Five of our children have by now reached ages between 9 and 11 years. Except for Vivian S., who has been dumped in a shool for the feebleminded, they show a very interesting course. The basic desire for aloneness and sameness has remained essentially unchanged, but there has been a varying degree of solitude, an acceptance of at least some people as being within the childs sphere of consideretion, and a sufficient increase in the number of experienced patters to refute the earlier impression of extreme limitation of the childs ideational content. One might perhaps put it this way: While the schizophrenic tries to solve his problem by stepping out of a world of which he has been a part and with which he has been in touch, our children gradually compromise by extending cautions feelers into a world in which they have been total stragers from the beginning. Between the ages of 5 and 6 years, they gradually abandon the echolalia and learn spontaneously to use personal pronouns with adequate reference. Language becomes more communicative, at first in the sense of a questio-and-answer exercise, and then in the sense of greater spontaneity of sentence formation. Food is accepted without difficulty. Noises and motions are tolerated more than previously. The panic tantrums subside. The repetitiousness assumes the form of obsessive preoccupations. Contact with a limited number of people is established in a twofold way: people are included in the childs world to the extent to wich they satisfy his needs, answer his obsessive questions, teach him how to read and to do things. Second, though people are still regarded s nuisances, their question are answered and their commands are obeyed reluctantly, with theimplication that it would be best to get these interferences over with, the sooner to be able return to the still much desired aloneness. Between the ages of 6 and 8 years, the children begin to play in a group, still never with the other members of the play group, but at least on the periphery alongside the group. Reading skill is acquired quickly, but the children read monotonously, and a story or a moving picture is experienced in unrelated portions rather than in its coherent totality. All of this makes the family feel that, in spite of recognized differencefrom other children, there is progress and improvement.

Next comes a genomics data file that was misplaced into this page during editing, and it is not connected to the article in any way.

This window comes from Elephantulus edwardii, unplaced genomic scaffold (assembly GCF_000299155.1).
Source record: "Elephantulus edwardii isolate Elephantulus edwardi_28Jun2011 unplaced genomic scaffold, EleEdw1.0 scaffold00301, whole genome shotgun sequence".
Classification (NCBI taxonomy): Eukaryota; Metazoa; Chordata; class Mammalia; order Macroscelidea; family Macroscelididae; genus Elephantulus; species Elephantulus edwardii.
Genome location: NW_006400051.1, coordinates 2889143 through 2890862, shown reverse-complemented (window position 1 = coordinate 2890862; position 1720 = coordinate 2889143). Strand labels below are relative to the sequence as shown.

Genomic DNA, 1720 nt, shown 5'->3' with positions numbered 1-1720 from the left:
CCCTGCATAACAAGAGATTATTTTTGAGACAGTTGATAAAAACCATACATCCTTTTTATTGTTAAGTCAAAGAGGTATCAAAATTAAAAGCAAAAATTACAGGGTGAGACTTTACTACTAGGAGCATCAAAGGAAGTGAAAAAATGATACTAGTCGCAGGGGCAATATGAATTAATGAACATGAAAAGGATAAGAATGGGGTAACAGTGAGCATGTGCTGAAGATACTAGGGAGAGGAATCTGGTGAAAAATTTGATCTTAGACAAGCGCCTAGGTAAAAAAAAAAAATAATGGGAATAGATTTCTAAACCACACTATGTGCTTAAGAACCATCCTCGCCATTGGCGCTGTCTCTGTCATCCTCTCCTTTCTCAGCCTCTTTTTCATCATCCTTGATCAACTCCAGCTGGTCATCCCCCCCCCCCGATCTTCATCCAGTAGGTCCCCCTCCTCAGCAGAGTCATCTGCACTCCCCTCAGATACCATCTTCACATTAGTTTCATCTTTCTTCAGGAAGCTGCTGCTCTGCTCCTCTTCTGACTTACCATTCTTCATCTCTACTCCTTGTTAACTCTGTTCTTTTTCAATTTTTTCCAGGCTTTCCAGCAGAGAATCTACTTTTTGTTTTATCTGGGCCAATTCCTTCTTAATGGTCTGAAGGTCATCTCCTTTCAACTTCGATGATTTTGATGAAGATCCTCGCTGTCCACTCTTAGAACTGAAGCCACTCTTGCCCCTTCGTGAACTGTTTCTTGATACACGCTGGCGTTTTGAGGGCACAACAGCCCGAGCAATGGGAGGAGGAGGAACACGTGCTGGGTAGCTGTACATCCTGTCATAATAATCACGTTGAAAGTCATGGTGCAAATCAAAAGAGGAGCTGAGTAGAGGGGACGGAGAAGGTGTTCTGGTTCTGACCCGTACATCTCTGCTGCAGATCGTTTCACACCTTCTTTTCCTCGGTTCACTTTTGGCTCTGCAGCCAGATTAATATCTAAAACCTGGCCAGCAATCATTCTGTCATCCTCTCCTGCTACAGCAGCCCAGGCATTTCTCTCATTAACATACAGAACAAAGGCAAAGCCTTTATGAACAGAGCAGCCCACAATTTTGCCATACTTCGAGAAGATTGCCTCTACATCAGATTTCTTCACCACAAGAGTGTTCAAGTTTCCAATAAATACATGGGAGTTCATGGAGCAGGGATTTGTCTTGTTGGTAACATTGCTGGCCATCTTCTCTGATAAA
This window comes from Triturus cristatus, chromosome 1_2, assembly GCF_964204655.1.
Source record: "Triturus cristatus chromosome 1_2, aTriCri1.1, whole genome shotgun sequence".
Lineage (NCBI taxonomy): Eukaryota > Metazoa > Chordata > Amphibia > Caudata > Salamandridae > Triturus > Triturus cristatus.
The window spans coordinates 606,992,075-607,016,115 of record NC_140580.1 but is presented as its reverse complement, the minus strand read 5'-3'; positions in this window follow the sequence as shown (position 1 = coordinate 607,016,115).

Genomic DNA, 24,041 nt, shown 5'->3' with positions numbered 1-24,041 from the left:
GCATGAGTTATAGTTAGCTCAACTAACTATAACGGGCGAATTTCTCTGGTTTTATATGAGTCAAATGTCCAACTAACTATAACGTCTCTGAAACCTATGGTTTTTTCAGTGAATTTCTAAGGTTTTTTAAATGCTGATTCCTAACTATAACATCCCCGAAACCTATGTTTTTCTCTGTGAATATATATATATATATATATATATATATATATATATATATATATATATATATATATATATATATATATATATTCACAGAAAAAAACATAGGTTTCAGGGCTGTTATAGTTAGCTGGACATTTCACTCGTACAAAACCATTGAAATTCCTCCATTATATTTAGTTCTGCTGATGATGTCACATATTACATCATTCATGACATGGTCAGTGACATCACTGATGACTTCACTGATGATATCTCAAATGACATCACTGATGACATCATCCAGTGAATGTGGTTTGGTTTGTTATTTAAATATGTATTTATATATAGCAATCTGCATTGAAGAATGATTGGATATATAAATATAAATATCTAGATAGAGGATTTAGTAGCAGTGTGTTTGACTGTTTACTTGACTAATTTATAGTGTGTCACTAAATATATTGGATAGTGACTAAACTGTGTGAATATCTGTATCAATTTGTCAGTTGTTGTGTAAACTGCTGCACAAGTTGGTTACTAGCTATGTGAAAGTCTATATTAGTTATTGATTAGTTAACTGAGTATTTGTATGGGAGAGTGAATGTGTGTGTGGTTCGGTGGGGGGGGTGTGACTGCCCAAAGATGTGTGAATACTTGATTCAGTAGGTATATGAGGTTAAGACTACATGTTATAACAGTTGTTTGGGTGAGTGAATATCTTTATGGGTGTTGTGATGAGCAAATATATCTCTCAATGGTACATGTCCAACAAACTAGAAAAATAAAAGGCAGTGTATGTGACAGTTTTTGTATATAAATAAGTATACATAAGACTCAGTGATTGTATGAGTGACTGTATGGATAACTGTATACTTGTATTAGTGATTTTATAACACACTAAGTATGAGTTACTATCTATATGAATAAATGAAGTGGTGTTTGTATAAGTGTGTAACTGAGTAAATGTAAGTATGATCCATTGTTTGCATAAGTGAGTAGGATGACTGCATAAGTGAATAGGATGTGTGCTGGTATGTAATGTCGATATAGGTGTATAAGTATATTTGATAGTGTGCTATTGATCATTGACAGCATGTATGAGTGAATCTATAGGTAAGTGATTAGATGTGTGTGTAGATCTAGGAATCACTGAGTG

It is not easy to evaluate the fact that all of our patients have come of highly intelligent parents. This much is certain, that there is a great deal of obsessiveness in the family background. The very detailed diaries and reports and the frequent remembrance, after several years, that the children had learned to recite twenty-five questions and answers of the Presbyterian Catechism, to sing thirty-seven nursey songs, or to discriminate between eighteen symphonies, furnish a telling illustration of parental obsessiveness.
One other fact stands out prominently. In the whole group, there are very few really warmhearted fathers and mothers. for the most part, the parents, grandparents, and collaterals are persons strongly preoccupied with abstractions of a scientific, literary, or artistic nature, and limited in genuine interest in people Even some of the happiest marriages are rather cold and formal affairs.Three of the marriages were dismal failures. The question arises whether or to what extent this fact has contributed to the condition of the children. The childrens aloneness from the beginning of life makes it difficult to attribute the whole picture exclusively tothe type of the early paental relations with our patients.
We must, then assume that these children have come into the world with innate inability to form the usual, biologically provided affective contact with people, just as other children come into the world with innate physical or intellectual handicaps. If this assumption is correct, a further study of our children may help to furnish concrete criteria regarging the still diffuse notions about the constitutional components of emotional reactivity. For here we seem to have pure-culture examples of inborn autistic disturbances of affective contact.